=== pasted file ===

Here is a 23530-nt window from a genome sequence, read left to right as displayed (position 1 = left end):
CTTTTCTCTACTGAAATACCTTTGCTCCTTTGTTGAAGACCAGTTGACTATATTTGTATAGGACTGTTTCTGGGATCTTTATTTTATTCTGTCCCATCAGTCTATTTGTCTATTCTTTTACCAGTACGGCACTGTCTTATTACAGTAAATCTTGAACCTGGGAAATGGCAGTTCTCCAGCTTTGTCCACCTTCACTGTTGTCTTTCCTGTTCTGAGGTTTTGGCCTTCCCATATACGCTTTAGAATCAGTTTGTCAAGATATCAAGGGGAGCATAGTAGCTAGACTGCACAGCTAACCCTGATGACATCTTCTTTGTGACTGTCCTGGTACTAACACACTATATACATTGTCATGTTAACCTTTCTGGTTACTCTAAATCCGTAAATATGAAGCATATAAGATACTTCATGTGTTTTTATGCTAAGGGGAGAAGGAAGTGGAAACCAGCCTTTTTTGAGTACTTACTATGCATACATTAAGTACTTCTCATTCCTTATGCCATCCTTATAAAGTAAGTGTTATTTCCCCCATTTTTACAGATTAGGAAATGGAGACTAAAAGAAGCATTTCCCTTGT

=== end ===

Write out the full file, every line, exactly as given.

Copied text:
Here is a 23530-nt window from a genome sequence, read left to right as displayed (position 1 = left end):
CTTTTCTCTACTGAAATACCTTTGCTCCTTTGTTGAAGACCAGTTGACTATATTTGTATAGGACTGTTTCTGGGATCTTTATTTTATTCTGTCCCATCAGTCTATTTGTCTATTCTTTTACCAGTACGGCACTGTCTTATTACAGTAAATCTTGAACCTGGGAAATGGCAGTTCTCCAGCTTTGTCCACCTTCACTGTTGTCTTTCCTGTTCTGAGGTTTTGGCCTTCCCATATACGCTTTAGAATCAGTTTGTCAAGATATCAAGGGGAGCATAGTAGCTAGACTGCACAGCTAACCCTGATGACATCTTCTTTGTGACTGTCCTGGTACTAACACACTATATACATTGTCATGTTAACCTTTCTGGTTACTCTAAATCCGTAAATATGAAGCATATAAGATACTTCATGTGTTTTTATGCTAAGGGGAGAAGGAAGTGGAAACCAGCCTTTTTTGAGTACTTACTATGCATACATTAAGTACTTCTCATTCCTTATGCCATCCTTATAAAGTAAGTGTTATTTCCCCCATTTTTACAGATTAGGAAATGGAGACTAAAAGAAGCATTTCCCTTGT